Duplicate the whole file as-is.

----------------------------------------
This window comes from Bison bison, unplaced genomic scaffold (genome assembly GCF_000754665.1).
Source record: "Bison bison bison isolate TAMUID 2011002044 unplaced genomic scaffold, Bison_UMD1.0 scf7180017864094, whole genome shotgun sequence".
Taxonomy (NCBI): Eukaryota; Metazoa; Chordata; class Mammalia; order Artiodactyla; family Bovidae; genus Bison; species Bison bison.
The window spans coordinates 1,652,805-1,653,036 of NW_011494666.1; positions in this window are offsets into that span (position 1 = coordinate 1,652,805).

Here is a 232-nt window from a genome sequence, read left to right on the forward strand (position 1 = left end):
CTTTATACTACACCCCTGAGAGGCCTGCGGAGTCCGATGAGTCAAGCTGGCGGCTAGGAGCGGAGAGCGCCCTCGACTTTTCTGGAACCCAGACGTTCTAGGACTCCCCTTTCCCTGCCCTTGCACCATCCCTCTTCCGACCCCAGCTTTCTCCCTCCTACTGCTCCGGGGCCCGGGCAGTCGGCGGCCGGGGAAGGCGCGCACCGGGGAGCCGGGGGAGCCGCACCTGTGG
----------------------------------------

This window comes from Bison bison, unplaced genomic scaffold (genome assembly GCF_000754665.1).
Source record: "Bison bison bison isolate TAMUID 2011002044 unplaced genomic scaffold, Bison_UMD1.0 scf7180017864094, whole genome shotgun sequence".
Taxonomy (NCBI): Eukaryota; Metazoa; Chordata; class Mammalia; order Artiodactyla; family Bovidae; genus Bison; species Bison bison.
The window spans coordinates 1,652,805-1,653,036 of NW_011494666.1; positions in this window are offsets into that span (position 1 = coordinate 1,652,805).

Here is a 232-nt window from a genome sequence, read left to right on the forward strand (position 1 = left end):
CTTTATACTACACCCCTGAGAGGCCTGCGGAGTCCGATGAGTCAAGCTGGCGGCTAGGAGCGGAGAGCGCCCTCGACTTTTCTGGAACCCAGACGTTCTAGGACTCCCCTTTCCCTGCCCTTGCACCATCCCTCTTCCGACCCCAGCTTTCTCCCTCCTACTGCTCCGGGGCCCGGGCAGTCGGCGGCCGGGGAAGGCGCGCACCGGGGAGCCGGGGGAGCCGCACCTGTGG